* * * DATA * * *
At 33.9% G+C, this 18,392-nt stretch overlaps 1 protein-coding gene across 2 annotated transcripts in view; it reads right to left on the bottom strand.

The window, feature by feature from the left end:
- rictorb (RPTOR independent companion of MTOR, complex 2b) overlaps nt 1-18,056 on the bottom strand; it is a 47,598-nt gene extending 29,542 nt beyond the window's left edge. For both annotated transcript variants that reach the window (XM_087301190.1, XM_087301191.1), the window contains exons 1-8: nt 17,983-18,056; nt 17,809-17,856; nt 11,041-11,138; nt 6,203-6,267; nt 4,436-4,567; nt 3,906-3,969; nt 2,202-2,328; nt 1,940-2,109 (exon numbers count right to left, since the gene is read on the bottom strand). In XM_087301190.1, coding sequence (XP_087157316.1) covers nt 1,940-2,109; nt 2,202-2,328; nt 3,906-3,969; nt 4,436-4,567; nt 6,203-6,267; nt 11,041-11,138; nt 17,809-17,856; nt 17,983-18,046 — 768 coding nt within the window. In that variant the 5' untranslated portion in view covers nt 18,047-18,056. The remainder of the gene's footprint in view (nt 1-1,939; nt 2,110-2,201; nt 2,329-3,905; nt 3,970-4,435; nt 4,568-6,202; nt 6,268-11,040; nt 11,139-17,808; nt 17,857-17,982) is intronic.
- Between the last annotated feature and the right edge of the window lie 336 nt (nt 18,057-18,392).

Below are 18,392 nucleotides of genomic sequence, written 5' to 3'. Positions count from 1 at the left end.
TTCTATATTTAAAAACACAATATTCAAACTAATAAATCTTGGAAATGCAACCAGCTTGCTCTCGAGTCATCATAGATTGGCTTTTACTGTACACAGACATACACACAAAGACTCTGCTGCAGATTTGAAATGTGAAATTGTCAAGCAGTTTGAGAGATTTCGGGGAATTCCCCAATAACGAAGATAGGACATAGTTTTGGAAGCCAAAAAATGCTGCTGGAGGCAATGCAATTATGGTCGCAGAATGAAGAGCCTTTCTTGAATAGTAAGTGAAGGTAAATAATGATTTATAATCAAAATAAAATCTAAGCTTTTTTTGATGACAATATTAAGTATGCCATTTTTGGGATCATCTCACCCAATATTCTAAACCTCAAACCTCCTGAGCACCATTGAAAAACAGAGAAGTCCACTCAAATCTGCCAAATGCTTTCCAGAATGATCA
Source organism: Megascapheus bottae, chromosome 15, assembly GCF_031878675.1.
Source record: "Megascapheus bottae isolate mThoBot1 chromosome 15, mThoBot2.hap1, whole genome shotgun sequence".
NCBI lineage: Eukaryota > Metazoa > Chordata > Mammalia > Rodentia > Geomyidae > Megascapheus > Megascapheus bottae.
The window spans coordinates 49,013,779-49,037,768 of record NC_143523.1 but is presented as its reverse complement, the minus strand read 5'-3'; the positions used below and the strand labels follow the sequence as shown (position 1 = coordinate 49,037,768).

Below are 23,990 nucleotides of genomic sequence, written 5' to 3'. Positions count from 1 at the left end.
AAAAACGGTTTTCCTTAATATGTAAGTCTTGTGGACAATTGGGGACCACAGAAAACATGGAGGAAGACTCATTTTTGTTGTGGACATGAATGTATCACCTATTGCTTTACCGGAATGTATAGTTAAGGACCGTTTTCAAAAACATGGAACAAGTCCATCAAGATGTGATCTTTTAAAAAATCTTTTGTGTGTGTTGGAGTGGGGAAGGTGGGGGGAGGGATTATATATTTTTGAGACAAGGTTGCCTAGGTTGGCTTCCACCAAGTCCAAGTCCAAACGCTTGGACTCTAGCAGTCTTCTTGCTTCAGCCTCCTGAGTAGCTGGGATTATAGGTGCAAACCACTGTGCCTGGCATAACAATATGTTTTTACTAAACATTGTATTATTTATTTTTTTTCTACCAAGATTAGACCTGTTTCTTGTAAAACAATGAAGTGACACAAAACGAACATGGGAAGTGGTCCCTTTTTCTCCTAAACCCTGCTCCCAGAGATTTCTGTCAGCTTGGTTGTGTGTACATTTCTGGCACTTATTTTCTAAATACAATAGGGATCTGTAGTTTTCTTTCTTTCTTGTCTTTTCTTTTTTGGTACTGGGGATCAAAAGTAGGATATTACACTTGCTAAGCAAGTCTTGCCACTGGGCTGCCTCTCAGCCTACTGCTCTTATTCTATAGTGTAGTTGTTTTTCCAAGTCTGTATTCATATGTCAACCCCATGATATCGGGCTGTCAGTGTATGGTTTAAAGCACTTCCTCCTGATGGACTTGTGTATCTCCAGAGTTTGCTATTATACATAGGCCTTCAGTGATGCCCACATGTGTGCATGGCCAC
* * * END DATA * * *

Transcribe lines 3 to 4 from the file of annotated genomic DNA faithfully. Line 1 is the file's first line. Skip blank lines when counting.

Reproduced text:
- rictorb (RPTOR independent companion of MTOR, complex 2b) overlaps nt 1-18,056 on the bottom strand; it is a 47,598-nt gene extending 29,542 nt beyond the window's left edge. For both annotated transcript variants that reach the window (XM_087301190.1, XM_087301191.1), the window contains exons 1-8: nt 17,983-18,056; nt 17,809-17,856; nt 11,041-11,138; nt 6,203-6,267; nt 4,436-4,567; nt 3,906-3,969; nt 2,202-2,328; nt 1,940-2,109 (exon numbers count right to left, since the gene is read on the bottom strand). In XM_087301190.1, coding sequence (XP_087157316.1) covers nt 1,940-2,109; nt 2,202-2,328; nt 3,906-3,969; nt 4,436-4,567; nt 6,203-6,267; nt 11,041-11,138; nt 17,809-17,856; nt 17,983-18,046 — 768 coding nt within the window. In that variant the 5' untranslated portion in view covers nt 18,047-18,056. The remainder of the gene's footprint in view (nt 1-1,939; nt 2,110-2,201; nt 2,329-3,905; nt 3,970-4,435; nt 4,568-6,202; nt 6,268-11,040; nt 11,139-17,808; nt 17,857-17,982) is intronic.
- Between the last annotated feature and the right edge of the window lie 336 nt (nt 18,057-18,392).